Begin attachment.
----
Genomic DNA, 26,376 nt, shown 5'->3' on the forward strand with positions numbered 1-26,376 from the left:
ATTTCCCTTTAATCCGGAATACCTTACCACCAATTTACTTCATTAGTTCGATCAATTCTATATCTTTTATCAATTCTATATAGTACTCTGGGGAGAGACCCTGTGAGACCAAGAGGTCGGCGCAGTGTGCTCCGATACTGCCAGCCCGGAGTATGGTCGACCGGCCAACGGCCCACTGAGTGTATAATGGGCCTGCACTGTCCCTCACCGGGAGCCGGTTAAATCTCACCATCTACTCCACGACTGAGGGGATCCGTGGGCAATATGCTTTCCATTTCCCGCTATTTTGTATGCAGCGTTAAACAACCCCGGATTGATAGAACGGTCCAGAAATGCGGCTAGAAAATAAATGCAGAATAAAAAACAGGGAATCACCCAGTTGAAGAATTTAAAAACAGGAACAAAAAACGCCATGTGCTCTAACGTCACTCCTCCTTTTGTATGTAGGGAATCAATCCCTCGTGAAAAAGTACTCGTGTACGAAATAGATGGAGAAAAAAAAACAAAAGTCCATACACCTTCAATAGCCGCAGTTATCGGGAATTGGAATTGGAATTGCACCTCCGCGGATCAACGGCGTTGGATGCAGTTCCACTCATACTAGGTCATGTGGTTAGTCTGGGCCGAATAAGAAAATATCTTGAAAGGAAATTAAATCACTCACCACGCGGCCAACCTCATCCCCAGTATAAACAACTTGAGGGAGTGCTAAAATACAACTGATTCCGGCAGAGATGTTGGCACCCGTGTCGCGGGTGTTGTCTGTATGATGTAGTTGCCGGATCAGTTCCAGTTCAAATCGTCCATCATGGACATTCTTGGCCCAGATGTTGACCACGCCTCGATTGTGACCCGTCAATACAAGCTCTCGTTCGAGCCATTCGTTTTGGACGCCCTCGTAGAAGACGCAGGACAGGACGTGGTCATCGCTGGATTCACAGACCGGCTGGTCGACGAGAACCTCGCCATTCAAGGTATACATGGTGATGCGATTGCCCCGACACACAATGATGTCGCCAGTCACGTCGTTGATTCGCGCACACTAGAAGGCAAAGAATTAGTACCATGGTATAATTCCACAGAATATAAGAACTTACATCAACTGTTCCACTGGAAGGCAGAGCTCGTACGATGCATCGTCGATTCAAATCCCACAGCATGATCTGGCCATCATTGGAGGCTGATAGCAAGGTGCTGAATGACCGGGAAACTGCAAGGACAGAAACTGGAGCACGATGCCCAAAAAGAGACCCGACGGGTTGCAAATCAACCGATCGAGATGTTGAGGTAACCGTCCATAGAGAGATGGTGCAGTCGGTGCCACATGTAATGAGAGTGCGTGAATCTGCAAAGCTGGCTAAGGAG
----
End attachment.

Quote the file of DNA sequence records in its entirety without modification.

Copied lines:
Genomic DNA, 26,376 nt, shown 5'->3' on the forward strand with positions numbered 1-26,376 from the left:
ATTTCCCTTTAATCCGGAATACCTTACCACCAATTTACTTCATTAGTTCGATCAATTCTATATCTTTTATCAATTCTATATAGTACTCTGGGGAGAGACCCTGTGAGACCAAGAGGTCGGCGCAGTGTGCTCCGATACTGCCAGCCCGGAGTATGGTCGACCGGCCAACGGCCCACTGAGTGTATAATGGGCCTGCACTGTCCCTCACCGGGAGCCGGTTAAATCTCACCATCTACTCCACGACTGAGGGGATCCGTGGGCAATATGCTTTCCATTTCCCGCTATTTTGTATGCAGCGTTAAACAACCCCGGATTGATAGAACGGTCCAGAAATGCGGCTAGAAAATAAATGCAGAATAAAAAACAGGGAATCACCCAGTTGAAGAATTTAAAAACAGGAACAAAAAACGCCATGTGCTCTAACGTCACTCCTCCTTTTGTATGTAGGGAATCAATCCCTCGTGAAAAAGTACTCGTGTACGAAATAGATGGAGAAAAAAAAACAAAAGTCCATACACCTTCAATAGCCGCAGTTATCGGGAATTGGAATTGGAATTGCACCTCCGCGGATCAACGGCGTTGGATGCAGTTCCACTCATACTAGGTCATGTGGTTAGTCTGGGCCGAATAAGAAAATATCTTGAAAGGAAATTAAATCACTCACCACGCGGCCAACCTCATCCCCAGTATAAACAACTTGAGGGAGTGCTAAAATACAACTGATTCCGGCAGAGATGTTGGCACCCGTGTCGCGGGTGTTGTCTGTATGATGTAGTTGCCGGATCAGTTCCAGTTCAAATCGTCCATCATGGACATTCTTGGCCCAGATGTTGACCACGCCTCGATTGTGACCCGTCAATACAAGCTCTCGTTCGAGCCATTCGTTTTGGACGCCCTCGTAGAAGACGCAGGACAGGACGTGGTCATCGCTGGATTCACAGACCGGCTGGTCGACGAGAACCTCGCCATTCAAGGTATACATGGTGATGCGATTGCCCCGACACACAATGATGTCGCCAGTCACGTCGTTGATTCGCGCACACTAGAAGGCAAAGAATTAGTACCATGGTATAATTCCACAGAATATAAGAACTTACATCAACTGTTCCACTGGAAGGCAGAGCTCGTACGATGCATCGTCGATTCAAATCCCACAGCATGATCTGGCCATCATTGGAGGCTGATAGCAAGGTGCTGAATGACCGGGAAACTGCAAGGACAGAAACTGGAGCACGATGCCCAAAAAGAGACCCGACGGGTTGCAAATCAACCGATCGAGATGTTGAGGTAACCGTCCATAGAGAGATGGTGCAGTCGGTGCCACATGTAATGAGAGTGCGTGAATCTGCAAAGCTGGCTAAGGAG